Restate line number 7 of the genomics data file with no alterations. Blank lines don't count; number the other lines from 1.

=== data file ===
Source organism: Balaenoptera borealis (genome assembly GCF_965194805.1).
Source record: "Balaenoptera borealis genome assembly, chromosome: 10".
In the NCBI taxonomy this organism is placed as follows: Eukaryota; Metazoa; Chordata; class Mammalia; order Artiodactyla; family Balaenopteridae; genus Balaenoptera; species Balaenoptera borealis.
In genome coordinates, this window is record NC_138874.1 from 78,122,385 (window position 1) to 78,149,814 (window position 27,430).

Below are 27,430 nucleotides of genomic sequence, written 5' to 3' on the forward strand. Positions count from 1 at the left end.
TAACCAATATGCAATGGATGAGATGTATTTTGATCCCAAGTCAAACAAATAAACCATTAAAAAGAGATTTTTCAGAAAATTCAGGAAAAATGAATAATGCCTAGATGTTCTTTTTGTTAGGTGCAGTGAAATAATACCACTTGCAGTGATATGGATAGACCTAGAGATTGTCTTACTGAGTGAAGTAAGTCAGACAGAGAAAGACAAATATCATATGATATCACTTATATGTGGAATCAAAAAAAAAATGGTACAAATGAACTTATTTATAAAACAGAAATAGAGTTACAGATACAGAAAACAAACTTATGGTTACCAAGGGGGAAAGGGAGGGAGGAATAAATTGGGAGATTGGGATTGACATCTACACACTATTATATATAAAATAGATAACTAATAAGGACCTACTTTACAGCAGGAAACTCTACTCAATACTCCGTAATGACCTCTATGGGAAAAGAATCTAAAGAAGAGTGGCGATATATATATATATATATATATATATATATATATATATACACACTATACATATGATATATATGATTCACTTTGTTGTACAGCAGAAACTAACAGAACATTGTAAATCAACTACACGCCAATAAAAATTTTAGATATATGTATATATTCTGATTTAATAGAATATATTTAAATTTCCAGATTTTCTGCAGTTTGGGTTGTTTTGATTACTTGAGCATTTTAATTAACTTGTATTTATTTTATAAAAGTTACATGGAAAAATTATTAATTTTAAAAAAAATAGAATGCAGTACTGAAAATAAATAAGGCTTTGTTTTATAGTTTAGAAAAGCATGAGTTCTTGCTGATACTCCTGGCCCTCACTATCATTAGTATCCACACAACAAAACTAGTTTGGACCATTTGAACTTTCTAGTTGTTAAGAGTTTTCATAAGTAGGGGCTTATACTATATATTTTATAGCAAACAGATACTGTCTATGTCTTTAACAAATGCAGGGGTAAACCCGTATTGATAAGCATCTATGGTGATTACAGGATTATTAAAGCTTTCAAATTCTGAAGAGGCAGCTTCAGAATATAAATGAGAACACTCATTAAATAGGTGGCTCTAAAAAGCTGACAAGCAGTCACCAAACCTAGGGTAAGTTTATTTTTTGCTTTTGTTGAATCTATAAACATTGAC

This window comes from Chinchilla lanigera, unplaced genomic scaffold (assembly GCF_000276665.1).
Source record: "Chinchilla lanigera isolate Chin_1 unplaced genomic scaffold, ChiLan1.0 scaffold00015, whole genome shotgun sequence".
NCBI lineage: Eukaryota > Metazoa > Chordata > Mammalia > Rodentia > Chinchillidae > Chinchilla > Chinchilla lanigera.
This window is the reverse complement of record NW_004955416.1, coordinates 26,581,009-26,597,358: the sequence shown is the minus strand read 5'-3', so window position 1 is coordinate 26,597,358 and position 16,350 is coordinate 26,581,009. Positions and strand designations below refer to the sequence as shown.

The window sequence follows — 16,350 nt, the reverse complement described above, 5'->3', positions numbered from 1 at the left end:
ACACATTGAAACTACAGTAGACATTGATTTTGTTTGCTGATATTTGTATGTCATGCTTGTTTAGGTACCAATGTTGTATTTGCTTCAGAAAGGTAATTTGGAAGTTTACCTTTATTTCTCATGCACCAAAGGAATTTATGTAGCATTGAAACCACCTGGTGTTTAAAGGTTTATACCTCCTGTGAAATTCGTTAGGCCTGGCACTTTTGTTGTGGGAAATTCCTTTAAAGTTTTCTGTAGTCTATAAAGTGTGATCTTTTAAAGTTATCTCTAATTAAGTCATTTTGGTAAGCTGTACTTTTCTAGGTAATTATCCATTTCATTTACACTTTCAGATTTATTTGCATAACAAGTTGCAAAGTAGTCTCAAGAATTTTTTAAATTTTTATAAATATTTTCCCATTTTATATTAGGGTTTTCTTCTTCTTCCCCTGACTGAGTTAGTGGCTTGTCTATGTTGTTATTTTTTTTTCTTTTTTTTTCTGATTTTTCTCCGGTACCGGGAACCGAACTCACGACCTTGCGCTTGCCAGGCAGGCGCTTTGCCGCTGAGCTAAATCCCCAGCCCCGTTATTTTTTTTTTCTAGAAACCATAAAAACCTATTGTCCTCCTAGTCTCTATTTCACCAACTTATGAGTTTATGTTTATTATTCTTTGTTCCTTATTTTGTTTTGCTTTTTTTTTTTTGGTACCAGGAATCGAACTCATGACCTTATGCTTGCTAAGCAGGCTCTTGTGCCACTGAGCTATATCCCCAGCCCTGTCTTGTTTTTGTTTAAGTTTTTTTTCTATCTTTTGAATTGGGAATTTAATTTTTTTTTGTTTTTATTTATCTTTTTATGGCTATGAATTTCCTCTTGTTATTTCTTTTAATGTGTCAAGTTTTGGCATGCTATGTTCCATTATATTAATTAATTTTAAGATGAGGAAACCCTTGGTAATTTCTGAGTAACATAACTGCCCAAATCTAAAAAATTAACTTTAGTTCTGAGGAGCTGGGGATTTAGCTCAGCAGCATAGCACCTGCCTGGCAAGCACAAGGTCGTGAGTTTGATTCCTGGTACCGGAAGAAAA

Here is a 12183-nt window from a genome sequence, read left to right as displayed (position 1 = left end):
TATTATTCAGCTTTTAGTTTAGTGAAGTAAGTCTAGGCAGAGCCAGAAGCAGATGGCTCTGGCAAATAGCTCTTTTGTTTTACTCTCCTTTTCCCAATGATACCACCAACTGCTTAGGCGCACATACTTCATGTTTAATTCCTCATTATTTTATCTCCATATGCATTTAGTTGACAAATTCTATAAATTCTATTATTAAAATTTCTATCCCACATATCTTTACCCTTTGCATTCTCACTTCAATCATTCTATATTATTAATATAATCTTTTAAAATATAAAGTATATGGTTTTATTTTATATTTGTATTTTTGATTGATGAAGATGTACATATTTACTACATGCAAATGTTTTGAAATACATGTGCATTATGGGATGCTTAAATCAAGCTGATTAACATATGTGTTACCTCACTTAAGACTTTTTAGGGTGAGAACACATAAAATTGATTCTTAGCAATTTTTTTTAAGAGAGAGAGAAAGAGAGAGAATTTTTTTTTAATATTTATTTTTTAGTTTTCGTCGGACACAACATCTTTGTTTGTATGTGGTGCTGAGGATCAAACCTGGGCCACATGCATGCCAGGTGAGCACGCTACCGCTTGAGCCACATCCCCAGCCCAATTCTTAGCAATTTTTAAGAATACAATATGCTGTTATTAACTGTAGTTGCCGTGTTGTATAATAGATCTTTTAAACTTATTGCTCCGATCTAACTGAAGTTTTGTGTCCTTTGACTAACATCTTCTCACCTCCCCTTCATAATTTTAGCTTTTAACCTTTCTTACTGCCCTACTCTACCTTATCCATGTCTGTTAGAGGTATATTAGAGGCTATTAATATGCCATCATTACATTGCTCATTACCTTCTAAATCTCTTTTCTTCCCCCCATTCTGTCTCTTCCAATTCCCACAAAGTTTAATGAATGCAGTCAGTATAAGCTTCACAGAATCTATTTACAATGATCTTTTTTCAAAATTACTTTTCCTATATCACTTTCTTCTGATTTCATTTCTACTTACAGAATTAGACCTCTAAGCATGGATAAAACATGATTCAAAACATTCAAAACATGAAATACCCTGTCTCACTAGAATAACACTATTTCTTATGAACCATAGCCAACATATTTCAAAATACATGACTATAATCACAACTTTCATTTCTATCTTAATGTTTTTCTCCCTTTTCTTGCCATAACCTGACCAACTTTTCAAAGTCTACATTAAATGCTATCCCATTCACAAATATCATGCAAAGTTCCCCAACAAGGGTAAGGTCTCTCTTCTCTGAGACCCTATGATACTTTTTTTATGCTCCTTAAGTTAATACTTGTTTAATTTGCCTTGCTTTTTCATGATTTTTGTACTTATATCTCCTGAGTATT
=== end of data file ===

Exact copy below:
This window comes from Chinchilla lanigera, unplaced genomic scaffold (assembly GCF_000276665.1).